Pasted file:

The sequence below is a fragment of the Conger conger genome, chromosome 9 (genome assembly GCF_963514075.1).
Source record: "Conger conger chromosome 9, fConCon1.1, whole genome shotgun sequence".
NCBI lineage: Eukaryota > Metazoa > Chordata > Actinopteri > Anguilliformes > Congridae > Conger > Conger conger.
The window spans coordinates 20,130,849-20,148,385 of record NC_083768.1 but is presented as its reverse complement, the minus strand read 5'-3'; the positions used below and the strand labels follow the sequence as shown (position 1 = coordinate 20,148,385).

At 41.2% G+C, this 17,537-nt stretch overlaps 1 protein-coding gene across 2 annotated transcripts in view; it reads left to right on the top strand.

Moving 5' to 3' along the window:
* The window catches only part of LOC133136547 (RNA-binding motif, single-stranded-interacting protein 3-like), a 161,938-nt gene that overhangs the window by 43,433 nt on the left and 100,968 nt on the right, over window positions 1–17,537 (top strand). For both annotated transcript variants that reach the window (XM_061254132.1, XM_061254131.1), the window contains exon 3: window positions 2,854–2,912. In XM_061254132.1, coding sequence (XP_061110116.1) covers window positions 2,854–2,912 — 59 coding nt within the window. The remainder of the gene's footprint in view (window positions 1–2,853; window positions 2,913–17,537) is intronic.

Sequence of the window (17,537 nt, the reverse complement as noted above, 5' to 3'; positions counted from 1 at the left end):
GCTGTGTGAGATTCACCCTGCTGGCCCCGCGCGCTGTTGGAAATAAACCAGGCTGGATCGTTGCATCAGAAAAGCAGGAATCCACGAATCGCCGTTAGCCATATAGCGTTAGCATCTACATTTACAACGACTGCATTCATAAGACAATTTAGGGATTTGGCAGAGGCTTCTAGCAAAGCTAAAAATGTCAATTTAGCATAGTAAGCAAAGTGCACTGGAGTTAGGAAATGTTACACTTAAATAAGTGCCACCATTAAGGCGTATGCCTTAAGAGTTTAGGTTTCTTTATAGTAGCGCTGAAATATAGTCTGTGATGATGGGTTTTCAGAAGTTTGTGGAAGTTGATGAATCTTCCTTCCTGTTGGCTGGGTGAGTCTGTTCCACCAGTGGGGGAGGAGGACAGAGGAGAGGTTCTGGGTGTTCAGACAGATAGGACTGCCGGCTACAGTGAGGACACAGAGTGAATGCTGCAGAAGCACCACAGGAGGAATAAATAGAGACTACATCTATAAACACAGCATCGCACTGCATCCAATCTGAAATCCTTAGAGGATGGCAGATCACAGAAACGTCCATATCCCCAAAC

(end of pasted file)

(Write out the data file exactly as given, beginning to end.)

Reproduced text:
The sequence below is a fragment of the Conger conger genome, chromosome 9 (genome assembly GCF_963514075.1).
Source record: "Conger conger chromosome 9, fConCon1.1, whole genome shotgun sequence".
NCBI lineage: Eukaryota > Metazoa > Chordata > Actinopteri > Anguilliformes > Congridae > Conger > Conger conger.
The window spans coordinates 20,130,849-20,148,385 of record NC_083768.1 but is presented as its reverse complement, the minus strand read 5'-3'; the positions used below and the strand labels follow the sequence as shown (position 1 = coordinate 20,148,385).

At 41.2% G+C, this 17,537-nt stretch overlaps 1 protein-coding gene across 2 annotated transcripts in view; it reads left to right on the top strand.

Moving 5' to 3' along the window:
* The window catches only part of LOC133136547 (RNA-binding motif, single-stranded-interacting protein 3-like), a 161,938-nt gene that overhangs the window by 43,433 nt on the left and 100,968 nt on the right, over window positions 1–17,537 (top strand). For both annotated transcript variants that reach the window (XM_061254132.1, XM_061254131.1), the window contains exon 3: window positions 2,854–2,912. In XM_061254132.1, coding sequence (XP_061110116.1) covers window positions 2,854–2,912 — 59 coding nt within the window. The remainder of the gene's footprint in view (window positions 1–2,853; window positions 2,913–17,537) is intronic.

Sequence of the window (17,537 nt, the reverse complement as noted above, 5' to 3'; positions counted from 1 at the left end):
GCTGTGTGAGATTCACCCTGCTGGCCCCGCGCGCTGTTGGAAATAAACCAGGCTGGATCGTTGCATCAGAAAAGCAGGAATCCACGAATCGCCGTTAGCCATATAGCGTTAGCATCTACATTTACAACGACTGCATTCATAAGACAATTTAGGGATTTGGCAGAGGCTTCTAGCAAAGCTAAAAATGTCAATTTAGCATAGTAAGCAAAGTGCACTGGAGTTAGGAAATGTTACACTTAAATAAGTGCCACCATTAAGGCGTATGCCTTAAGAGTTTAGGTTTCTTTATAGTAGCGCTGAAATATAGTCTGTGATGATGGGTTTTCAGAAGTTTGTGGAAGTTGATGAATCTTCCTTCCTGTTGGCTGGGTGAGTCTGTTCCACCAGTGGGGGAGGAGGACAGAGGAGAGGTTCTGGGTGTTCAGACAGATAGGACTGCCGGCTACAGTGAGGACACAGAGTGAATGCTGCAGAAGCACCACAGGAGGAATAAATAGAGACTACATCTATAAACACAGCATCGCACTGCATCCAATCTGAAATCCTTAGAGGATGGCAGATCACAGAAACGTCCATATCCCCAAAC